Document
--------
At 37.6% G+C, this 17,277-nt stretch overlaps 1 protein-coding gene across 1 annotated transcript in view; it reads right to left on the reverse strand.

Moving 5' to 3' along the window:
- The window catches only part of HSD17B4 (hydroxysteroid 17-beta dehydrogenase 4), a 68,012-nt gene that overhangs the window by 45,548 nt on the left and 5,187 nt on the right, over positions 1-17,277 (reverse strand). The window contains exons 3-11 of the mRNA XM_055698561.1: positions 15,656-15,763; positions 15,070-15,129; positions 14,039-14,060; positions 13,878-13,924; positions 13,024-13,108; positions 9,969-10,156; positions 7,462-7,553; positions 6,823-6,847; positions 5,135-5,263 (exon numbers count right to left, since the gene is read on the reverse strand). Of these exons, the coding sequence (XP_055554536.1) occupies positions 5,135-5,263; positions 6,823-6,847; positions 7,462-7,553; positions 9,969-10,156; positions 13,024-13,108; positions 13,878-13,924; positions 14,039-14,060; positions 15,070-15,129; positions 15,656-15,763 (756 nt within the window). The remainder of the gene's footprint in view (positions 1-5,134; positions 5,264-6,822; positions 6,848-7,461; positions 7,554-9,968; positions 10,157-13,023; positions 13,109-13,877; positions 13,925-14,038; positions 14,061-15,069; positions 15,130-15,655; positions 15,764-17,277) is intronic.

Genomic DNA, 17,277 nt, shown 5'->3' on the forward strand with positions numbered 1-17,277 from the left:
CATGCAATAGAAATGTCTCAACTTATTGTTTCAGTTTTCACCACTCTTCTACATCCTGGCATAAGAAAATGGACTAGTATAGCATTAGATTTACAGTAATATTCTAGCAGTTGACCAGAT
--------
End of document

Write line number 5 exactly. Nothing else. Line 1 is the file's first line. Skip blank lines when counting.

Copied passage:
CATGCAATAGAAATGTCTCAACTTATTGTTTCAGTTTTCACCACTCTTCTACATCCTGGCATAAGAAAATGGACTAGTATAGCATTAGATTTACAGTAATATTCTAGCAGTTGACCAGAT